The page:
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abstract according action ages agricultural American Aristotle authority balance barons basis body bourgeois called causes century citizens civilization clergy combined common composed conclusion condition considered constitution course democracy destroy distribution distribution of property divided doctrine economic effect election England English equality erty established fact followed forces foundations founded four French fundamental give hand hold House human individual influence interests kinds king land laws Lords majority means mediaeval ment middle minority namely nature necessary nobility origin Parliament party peasants person philosophy political poor possession practice principle prop protected remained representation representatives Revolution Rousseau rule says secure sentiments separate share simply social society struggle suffrage theory third estate thought tion United universal views vote wealth whole writers
Страница 30 - The latent causes of faction are thus sown in the nature of man . and we see them everywhere brought into different degrees of activity, according to the different circumstances of civil society.
Страница 31 - Those who hold and those who are without property have ever formed distinct interests in society. Those who are creditors, and those who are debtors, fall under a like discrimination. A landed interest, a manufacturing interest, a mercantile interest, a moneyed interest, with many lesser interests, grow up of necessity in civilized nations, and divide them into different classes, actuated by different sentiments and views.
Страница 39 - The freest government, if it could exist, would not be long acceptable, if the tendency of the laws were to create a rapid accumulation of property in few hands, and to render the great mass of the population dependent and penniless.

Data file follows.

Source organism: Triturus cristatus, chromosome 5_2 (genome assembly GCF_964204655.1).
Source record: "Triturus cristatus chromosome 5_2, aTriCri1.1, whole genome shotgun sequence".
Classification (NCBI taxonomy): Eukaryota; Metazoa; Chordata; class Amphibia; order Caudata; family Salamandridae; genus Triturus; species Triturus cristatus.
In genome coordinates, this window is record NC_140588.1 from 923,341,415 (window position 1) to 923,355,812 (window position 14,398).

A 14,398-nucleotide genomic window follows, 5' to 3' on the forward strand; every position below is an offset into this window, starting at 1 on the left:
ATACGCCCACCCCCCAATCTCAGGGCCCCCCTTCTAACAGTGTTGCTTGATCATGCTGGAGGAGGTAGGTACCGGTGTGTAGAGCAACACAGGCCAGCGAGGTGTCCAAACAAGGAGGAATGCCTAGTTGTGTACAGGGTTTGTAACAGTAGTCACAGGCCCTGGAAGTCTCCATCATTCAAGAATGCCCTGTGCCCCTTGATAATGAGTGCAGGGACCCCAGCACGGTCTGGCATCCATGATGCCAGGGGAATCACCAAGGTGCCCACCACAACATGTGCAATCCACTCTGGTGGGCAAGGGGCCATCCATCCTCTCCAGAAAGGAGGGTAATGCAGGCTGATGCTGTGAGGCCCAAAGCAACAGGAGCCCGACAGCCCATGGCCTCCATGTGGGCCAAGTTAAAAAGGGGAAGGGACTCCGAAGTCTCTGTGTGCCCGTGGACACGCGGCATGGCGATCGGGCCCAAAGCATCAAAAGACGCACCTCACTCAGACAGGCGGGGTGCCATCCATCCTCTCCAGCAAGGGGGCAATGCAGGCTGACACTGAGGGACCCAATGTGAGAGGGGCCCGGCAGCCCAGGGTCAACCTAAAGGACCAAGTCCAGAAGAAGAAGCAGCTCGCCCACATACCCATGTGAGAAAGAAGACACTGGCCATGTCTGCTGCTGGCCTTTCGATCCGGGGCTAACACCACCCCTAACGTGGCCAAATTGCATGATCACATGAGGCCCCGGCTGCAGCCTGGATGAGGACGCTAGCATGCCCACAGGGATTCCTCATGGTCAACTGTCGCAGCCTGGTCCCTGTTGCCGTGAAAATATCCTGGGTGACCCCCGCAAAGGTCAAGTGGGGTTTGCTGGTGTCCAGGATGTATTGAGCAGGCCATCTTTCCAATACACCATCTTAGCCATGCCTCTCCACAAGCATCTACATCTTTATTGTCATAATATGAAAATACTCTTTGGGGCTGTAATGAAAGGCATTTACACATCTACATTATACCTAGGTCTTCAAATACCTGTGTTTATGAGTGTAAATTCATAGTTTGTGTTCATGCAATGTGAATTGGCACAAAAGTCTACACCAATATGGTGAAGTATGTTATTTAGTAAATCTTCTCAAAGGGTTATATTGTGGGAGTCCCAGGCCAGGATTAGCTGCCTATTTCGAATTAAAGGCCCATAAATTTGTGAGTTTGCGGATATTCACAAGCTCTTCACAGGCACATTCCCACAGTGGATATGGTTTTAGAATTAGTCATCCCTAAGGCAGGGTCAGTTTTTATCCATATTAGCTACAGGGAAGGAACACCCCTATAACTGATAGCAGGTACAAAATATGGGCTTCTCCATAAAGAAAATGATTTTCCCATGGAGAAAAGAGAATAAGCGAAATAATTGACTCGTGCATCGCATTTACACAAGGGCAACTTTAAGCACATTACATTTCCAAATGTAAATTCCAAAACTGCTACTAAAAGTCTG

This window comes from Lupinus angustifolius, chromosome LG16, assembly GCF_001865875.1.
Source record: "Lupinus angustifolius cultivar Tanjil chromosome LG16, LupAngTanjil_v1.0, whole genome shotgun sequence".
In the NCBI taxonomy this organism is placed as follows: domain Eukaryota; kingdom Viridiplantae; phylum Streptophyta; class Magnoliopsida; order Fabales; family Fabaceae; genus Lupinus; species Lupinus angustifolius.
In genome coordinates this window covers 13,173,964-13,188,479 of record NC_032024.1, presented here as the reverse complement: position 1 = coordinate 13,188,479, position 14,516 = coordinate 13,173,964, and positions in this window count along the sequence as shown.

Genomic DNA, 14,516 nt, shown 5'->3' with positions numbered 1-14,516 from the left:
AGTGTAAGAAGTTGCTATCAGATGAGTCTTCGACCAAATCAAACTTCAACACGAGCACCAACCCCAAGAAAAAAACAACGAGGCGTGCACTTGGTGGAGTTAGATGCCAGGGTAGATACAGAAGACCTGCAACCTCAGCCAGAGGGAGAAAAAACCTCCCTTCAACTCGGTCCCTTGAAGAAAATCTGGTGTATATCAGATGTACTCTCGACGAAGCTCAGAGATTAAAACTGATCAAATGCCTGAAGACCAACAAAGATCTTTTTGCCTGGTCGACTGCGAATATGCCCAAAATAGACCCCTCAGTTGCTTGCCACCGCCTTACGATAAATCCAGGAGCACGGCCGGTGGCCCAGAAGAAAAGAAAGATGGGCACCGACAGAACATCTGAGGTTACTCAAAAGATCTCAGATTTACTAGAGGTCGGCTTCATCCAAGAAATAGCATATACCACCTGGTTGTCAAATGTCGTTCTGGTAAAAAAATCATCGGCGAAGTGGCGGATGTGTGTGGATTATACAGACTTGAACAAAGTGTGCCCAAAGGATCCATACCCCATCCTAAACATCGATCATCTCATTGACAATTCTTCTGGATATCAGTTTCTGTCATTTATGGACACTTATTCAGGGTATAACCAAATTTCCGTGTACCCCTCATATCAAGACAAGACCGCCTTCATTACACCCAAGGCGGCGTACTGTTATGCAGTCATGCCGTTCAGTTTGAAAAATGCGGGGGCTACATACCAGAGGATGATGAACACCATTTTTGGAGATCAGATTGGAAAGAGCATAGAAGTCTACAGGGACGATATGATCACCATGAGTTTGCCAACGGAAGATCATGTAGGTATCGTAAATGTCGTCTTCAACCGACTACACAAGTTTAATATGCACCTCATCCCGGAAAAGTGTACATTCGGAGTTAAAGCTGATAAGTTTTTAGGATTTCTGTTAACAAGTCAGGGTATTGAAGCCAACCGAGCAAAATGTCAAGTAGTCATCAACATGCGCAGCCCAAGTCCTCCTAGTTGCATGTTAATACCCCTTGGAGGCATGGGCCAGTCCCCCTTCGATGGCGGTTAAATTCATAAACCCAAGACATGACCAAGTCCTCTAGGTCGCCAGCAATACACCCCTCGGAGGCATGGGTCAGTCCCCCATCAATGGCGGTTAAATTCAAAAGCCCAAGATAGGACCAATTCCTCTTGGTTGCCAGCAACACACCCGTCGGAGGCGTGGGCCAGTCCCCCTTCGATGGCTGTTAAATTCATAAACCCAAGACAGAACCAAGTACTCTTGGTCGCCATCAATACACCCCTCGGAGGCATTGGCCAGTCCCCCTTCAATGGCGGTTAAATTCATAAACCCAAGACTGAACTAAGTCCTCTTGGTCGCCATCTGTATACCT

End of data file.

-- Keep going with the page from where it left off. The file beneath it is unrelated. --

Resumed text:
Страница 38 - They were themselves, either from their original condition, or from the necessity of their common interest, nearly on a general level in respect to property. Their situation demanded a parcelling out and division of the lands, and it may be fairly said, that this necessary act fixed the future frame and form of their government. The character of their political institutions was determined by the fundamental laws respecting property.
Страница 21 - ... they never learn, even at school, the habit of obedience. On the other hand, the very poor, who are in the opposite extreme, are too degraded. So that the one class cannot obey, and can only rule despotically; the other knows not how to command and must be ruled like slaves. Thus arises a city, not of freemen, but of masters and slaves, the one despising, the other envying...
Страница 21 - ... goods ; nor do others covet theirs, as the poor covet the goods of the rich ; and as they neither plot against others, nor are themselves plotted against, they pass through life safely. Wisely then did Phocylides pray, — 'Many things are best in the mean ; I desire to be of a middle condition in my city.
Страница 11 - Also fragen wir bestandig, Bis man uns mit einer Handvoll Erde endlich stopft die Mauler — Aber ist das eine Antwort?
Страница 27 - The great and chief end, therefore, of men's uniting into commonwealths and putting themselves under government is the preservation of their property.
Страница 30 - From the protection of different and unequal faculties of acquiring property, the possession of different degrees and kinds of property immediately results ; and from the influence of these on the sentiments and views of the respective proprietors, ensues a division of the society into different interests and parties.
Страница 20 - Now in all states there are three elements: one class is very rich, another very poor, and a third in a mean. It is admitted that moderation and the mean are best, and therefore it will clearly be best to possess the gifts of fortune in moderation; for in that condition of life men are most ready to follow rational principle.